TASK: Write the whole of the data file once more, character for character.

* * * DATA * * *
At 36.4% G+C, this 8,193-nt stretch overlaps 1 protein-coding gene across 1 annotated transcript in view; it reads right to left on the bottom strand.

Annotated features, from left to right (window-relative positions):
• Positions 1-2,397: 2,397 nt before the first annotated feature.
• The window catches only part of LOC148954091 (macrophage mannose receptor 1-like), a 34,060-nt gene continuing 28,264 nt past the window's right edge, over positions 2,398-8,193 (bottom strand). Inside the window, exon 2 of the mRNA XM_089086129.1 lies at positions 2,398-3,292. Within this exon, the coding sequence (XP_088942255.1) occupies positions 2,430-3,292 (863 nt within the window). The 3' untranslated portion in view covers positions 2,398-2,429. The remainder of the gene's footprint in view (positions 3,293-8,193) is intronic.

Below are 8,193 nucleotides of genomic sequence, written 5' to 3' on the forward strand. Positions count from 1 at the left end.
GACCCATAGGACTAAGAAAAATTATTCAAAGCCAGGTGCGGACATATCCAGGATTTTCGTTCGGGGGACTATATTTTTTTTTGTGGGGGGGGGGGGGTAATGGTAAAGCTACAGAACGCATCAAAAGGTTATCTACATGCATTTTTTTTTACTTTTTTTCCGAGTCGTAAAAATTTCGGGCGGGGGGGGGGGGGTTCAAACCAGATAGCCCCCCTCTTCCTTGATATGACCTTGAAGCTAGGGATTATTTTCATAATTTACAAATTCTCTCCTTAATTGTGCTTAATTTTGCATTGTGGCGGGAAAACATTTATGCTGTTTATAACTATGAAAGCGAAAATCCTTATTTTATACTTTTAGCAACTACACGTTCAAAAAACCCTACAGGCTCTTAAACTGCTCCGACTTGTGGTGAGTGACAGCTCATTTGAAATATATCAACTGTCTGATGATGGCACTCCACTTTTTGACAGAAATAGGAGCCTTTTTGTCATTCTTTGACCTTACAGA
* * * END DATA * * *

At 36.4% G+C, this 8,193-nt stretch overlaps 1 protein-coding gene across 1 annotated transcript in view; it reads right to left on the bottom strand.

Annotated features, from left to right (window-relative positions):
• Positions 1-2,397: 2,397 nt before the first annotated feature.
• The window catches only part of LOC148954091 (macrophage mannose receptor 1-like), a 34,060-nt gene continuing 28,264 nt past the window's right edge, over positions 2,398-8,193 (bottom strand). Inside the window, exon 2 of the mRNA XM_089086129.1 lies at positions 2,398-3,292. Within this exon, the coding sequence (XP_088942255.1) occupies positions 2,430-3,292 (863 nt within the window). The 3' untranslated portion in view covers positions 2,398-2,429. The remainder of the gene's footprint in view (positions 3,293-8,193) is intronic.

Below are 8,193 nucleotides of genomic sequence, written 5' to 3' on the forward strand. Positions count from 1 at the left end.
GACCCATAGGACTAAGAAAAATTATTCAAAGCCAGGTGCGGACATATCCAGGATTTTCGTTCGGGGGACTATATTTTTTTTTGTGGGGGGGGGGGGGTAATGGTAAAGCTACAGAACGCATCAAAAGGTTATCTACATGCATTTTTTTTTACTTTTTTTCCGAGTCGTAAAAATTTCGGGCGGGGGGGGGGGGGTTCAAACCAGATAGCCCCCCTCTTCCTTGATATGACCTTGAAGCTAGGGATTATTTTCATAATTTACAAATTCTCTCCTTAATTGTGCTTAATTTTGCATTGTGGCGGGAAAACATTTATGCTGTTTATAACTATGAAAGCGAAAATCCTTATTTTATACTTTTAGCAACTACACGTTCAAAAAACCCTACAGGCTCTTAAACTGCTCCGACTTGTGGTGAGTGACAGCTCATTTGAAATATATCAACTGTCTGATGATGGCACTCCACTTTTTGACAGAAATAGGAGCCTTTTTGTCATTCTTTGACCTTACAGA